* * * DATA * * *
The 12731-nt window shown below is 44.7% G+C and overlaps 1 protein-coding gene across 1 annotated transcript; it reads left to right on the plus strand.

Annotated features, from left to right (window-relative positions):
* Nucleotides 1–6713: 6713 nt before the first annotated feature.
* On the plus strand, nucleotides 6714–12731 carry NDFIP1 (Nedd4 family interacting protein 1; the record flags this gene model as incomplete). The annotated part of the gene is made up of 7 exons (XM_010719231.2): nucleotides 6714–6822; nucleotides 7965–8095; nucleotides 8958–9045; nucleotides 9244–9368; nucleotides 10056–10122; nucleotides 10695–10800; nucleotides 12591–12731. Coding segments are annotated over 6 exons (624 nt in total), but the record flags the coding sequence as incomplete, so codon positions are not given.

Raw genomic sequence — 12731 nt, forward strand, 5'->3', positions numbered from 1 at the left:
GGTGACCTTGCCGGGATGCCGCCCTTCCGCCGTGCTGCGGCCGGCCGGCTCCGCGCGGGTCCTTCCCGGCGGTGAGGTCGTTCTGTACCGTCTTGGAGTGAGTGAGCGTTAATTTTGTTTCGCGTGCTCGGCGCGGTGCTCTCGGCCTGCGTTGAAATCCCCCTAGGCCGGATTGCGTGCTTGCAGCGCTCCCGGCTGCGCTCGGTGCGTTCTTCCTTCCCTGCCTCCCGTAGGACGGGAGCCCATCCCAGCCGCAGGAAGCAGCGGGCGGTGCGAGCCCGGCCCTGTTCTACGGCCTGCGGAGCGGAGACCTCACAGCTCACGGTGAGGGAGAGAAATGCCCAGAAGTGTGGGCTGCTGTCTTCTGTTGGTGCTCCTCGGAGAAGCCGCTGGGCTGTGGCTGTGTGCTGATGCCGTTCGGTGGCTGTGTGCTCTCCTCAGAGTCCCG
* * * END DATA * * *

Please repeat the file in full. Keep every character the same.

The 12731-nt window shown below is 44.7% G+C and overlaps 1 protein-coding gene across 1 annotated transcript; it reads left to right on the plus strand.

Annotated features, from left to right (window-relative positions):
* Nucleotides 1–6713: 6713 nt before the first annotated feature.
* On the plus strand, nucleotides 6714–12731 carry NDFIP1 (Nedd4 family interacting protein 1; the record flags this gene model as incomplete). The annotated part of the gene is made up of 7 exons (XM_010719231.2): nucleotides 6714–6822; nucleotides 7965–8095; nucleotides 8958–9045; nucleotides 9244–9368; nucleotides 10056–10122; nucleotides 10695–10800; nucleotides 12591–12731. Coding segments are annotated over 6 exons (624 nt in total), but the record flags the coding sequence as incomplete, so codon positions are not given.

Raw genomic sequence — 12731 nt, forward strand, 5'->3', positions numbered from 1 at the left:
GGTGACCTTGCCGGGATGCCGCCCTTCCGCCGTGCTGCGGCCGGCCGGCTCCGCGCGGGTCCTTCCCGGCGGTGAGGTCGTTCTGTACCGTCTTGGAGTGAGTGAGCGTTAATTTTGTTTCGCGTGCTCGGCGCGGTGCTCTCGGCCTGCGTTGAAATCCCCCTAGGCCGGATTGCGTGCTTGCAGCGCTCCCGGCTGCGCTCGGTGCGTTCTTCCTTCCCTGCCTCCCGTAGGACGGGAGCCCATCCCAGCCGCAGGAAGCAGCGGGCGGTGCGAGCCCGGCCCTGTTCTACGGCCTGCGGAGCGGAGACCTCACAGCTCACGGTGAGGGAGAGAAATGCCCAGAAGTGTGGGCTGCTGTCTTCTGTTGGTGCTCCTCGGAGAAGCCGCTGGGCTGTGGCTGTGTGCTGATGCCGTTCGGTGGCTGTGTGCTCTCCTCAGAGTCCCG